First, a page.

Does an MVP candidate need to be on a team that will participate in October? Maybe. At the very least, these players have more going for them than a player whose team doesn't compete. Travis Hafner is an excellent example. If he wasn't injured and out for the rest of the season, his numbers could be MVP-worthy. Yet the Indians haven't been in the postseason conversation for quite some time. In addition, the Indians wouldn't be competing for the crown with their biggest performer in the lineup. Season's end for Cleveland is the same with or without their basher: it ends on October 1. While Cleveland is obviously better with Travis Hafner than without him, his presence hasn't changed the fortune of his team in a meaningful way; the season for the Indians still ends in two weeks.
By either measure, Santana fits the bill in his role with the Twins. In a starting rotation changing faces more often than (pick one: Madonna changes accents, Michael Jackson changes noses, Pamela Anderson gets married, Family Guy cuts to a flashback), Santana has been a constant. In nearly every start he gives his team a chance to win. He's given the rotation much needed stability. His ability to come up huge when it's needed has helped propel this team from being one of the league's bottom-dwellers to being a single game out of first place. And those stats, well, they speak for themselves. All these things combine for a pivotal role that's helped a team, a winning team, surge toward the playoffs.
Defining the role of the MVP is certainly a vague job. No matter what your measure, however, it certainly appears that Santana has fit this role as a performer and a leader.
Bias Against Pitchers as MVP
Ultimately, Cy Young is for a pitcher. It's an award named for a pitcher, after all. Most Valuable Player, MVP...well, it's not MVH.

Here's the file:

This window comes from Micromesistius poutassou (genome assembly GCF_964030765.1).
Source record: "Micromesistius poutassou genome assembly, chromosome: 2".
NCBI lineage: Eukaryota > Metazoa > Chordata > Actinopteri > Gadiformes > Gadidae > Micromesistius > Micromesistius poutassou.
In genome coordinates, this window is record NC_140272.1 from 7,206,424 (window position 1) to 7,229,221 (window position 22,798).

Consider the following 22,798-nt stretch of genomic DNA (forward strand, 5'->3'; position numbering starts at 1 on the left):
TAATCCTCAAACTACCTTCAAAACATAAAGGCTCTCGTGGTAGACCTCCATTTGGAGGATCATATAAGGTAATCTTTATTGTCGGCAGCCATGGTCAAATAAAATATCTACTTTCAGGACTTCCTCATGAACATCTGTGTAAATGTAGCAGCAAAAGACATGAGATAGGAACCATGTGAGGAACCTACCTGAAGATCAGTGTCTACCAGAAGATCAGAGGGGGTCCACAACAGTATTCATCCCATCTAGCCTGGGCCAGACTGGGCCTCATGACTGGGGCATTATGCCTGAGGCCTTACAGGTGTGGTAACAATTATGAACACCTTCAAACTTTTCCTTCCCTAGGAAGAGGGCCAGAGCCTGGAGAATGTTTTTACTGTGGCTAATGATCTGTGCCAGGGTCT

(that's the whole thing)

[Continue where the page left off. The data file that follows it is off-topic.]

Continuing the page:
If you want to argue that a pitcher doesn't play everyday, well, that doesn't fly. As legit of an argument that "he plays everyday" is, it ignores the impact that a pitcher has on the game. As a starting pitcher, Santana has a direct effect on each and every opposition at-bat through five, six, seven, eight...even nine innings, in that game. A position player never has this kind of an effect or impact, not even as a catcher. It's unusual for a hitter or a fielder to have an impact on two consecutive at-bats in a game, much less three, much MUCH less enough at-bats to put together an inning. If playing everyday is an advantage for a position player, how is being a part of every opponent at-bat not an advantage for a pitcher?
This argument becomes the impact of 550-600 at-bats per season versus the impact of 230+ innings of work per season. An average of 25 at-bats per week to roughly 10 innings per week. There's no denying the impact a player like Derek Jeter or Jermaine Dye has on a game; there's no reason to ignore the impact of a player like Johan Santana.
If we were having a conversation about who should win the Cy Young award, which we're not, the answer would be Johan Santana. This discussion, however, is about the American League's Most Valuable Player. By any measure, Johan Santana should be a candidate. When comparing him against other pitchers, he's the best. Historically, he's having a fantastic season. When comparing him to position players, VORP and WARP insist he's on the same level as the top players in the game, including Albert Pujols. When comparing his role on the team and his effect on his team's success, Santana comes out on top.
No matter what benchmark there is to be reached, our Venezuelan southpaw has proved his worth. I'm not saying he should win the award, because there are plenty of players who deserve consideration. All that's right is that he should be considered with these players, because he deserves it. He's earned the right to be the first player in 14 years to win; to be the 10th pitcher since 1956 to take home the MVP award. Whether or not he can take home that award, whether or not he's even considered, is up to people I have no sway over. Hopefully these people don't exclude Johan, just because he's a pitcher. He's earned his shot. Because frankly, even if you're asking for a historically great year, you're getting it.
Pitchers Winning MVP Since 1956
Year League Name
1956 NL Don Newcombe
1963 NL Sandy Koufax
1968 AL Denny McLain
NL Bob Gibson
1971 AL Vida Blue
1981 AL Rollie Fingers
1984 AL Willie Hernandez
1986 AL Roger Clemens
1992 AL Dennis Eckersley
Go ahead, say it out loud. Johan Santana, MVP.